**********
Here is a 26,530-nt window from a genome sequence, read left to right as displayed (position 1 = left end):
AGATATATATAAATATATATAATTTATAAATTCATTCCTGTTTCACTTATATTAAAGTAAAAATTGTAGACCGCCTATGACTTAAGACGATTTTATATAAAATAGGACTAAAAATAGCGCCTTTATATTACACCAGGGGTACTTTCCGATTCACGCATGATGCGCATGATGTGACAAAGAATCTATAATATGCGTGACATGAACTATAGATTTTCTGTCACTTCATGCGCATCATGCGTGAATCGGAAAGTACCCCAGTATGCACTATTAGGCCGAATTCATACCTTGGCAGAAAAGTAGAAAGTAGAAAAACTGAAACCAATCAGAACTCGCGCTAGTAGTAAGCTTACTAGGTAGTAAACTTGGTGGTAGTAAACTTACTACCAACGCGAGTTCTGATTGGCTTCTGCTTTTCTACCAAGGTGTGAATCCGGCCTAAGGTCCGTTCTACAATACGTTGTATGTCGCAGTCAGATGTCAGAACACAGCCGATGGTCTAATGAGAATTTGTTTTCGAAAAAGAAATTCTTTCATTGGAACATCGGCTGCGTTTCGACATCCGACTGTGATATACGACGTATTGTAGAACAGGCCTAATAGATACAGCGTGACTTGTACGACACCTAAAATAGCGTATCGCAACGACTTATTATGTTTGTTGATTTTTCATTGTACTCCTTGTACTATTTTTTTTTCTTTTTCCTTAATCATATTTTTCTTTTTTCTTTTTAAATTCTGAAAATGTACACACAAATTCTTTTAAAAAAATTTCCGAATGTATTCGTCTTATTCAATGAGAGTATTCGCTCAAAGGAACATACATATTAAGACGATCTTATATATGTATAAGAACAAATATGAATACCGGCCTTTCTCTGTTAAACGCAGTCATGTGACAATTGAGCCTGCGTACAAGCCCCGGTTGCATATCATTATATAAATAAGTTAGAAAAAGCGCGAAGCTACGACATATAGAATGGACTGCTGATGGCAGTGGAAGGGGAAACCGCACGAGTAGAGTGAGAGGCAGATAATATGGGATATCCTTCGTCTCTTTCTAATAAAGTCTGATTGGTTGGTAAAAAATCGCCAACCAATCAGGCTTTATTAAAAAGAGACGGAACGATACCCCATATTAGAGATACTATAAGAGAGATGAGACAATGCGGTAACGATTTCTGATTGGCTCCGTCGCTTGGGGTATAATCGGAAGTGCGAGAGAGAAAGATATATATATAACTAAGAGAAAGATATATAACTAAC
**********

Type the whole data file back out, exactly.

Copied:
Here is a 26,530-nt window from a genome sequence, read left to right as displayed (position 1 = left end):
AGATATATATAAATATATATAATTTATAAATTCATTCCTGTTTCACTTATATTAAAGTAAAAATTGTAGACCGCCTATGACTTAAGACGATTTTATATAAAATAGGACTAAAAATAGCGCCTTTATATTACACCAGGGGTACTTTCCGATTCACGCATGATGCGCATGATGTGACAAAGAATCTATAATATGCGTGACATGAACTATAGATTTTCTGTCACTTCATGCGCATCATGCGTGAATCGGAAAGTACCCCAGTATGCACTATTAGGCCGAATTCATACCTTGGCAGAAAAGTAGAAAGTAGAAAAACTGAAACCAATCAGAACTCGCGCTAGTAGTAAGCTTACTAGGTAGTAAACTTGGTGGTAGTAAACTTACTACCAACGCGAGTTCTGATTGGCTTCTGCTTTTCTACCAAGGTGTGAATCCGGCCTAAGGTCCGTTCTACAATACGTTGTATGTCGCAGTCAGATGTCAGAACACAGCCGATGGTCTAATGAGAATTTGTTTTCGAAAAAGAAATTCTTTCATTGGAACATCGGCTGCGTTTCGACATCCGACTGTGATATACGACGTATTGTAGAACAGGCCTAATAGATACAGCGTGACTTGTACGACACCTAAAATAGCGTATCGCAACGACTTATTATGTTTGTTGATTTTTCATTGTACTCCTTGTACTATTTTTTTTTCTTTTTCCTTAATCATATTTTTCTTTTTTCTTTTTAAATTCTGAAAATGTACACACAAATTCTTTTAAAAAAATTTCCGAATGTATTCGTCTTATTCAATGAGAGTATTCGCTCAAAGGAACATACATATTAAGACGATCTTATATATGTATAAGAACAAATATGAATACCGGCCTTTCTCTGTTAAACGCAGTCATGTGACAATTGAGCCTGCGTACAAGCCCCGGTTGCATATCATTATATAAATAAGTTAGAAAAAGCGCGAAGCTACGACATATAGAATGGACTGCTGATGGCAGTGGAAGGGGAAACCGCACGAGTAGAGTGAGAGGCAGATAATATGGGATATCCTTCGTCTCTTTCTAATAAAGTCTGATTGGTTGGTAAAAAATCGCCAACCAATCAGGCTTTATTAAAAAGAGACGGAACGATACCCCATATTAGAGATACTATAAGAGAGATGAGACAATGCGGTAACGATTTCTGATTGGCTCCGTCGCTTGGGGTATAATCGGAAGTGCGAGAGAGAAAGATATATATATAACTAAGAGAAAGATATATAACTAAC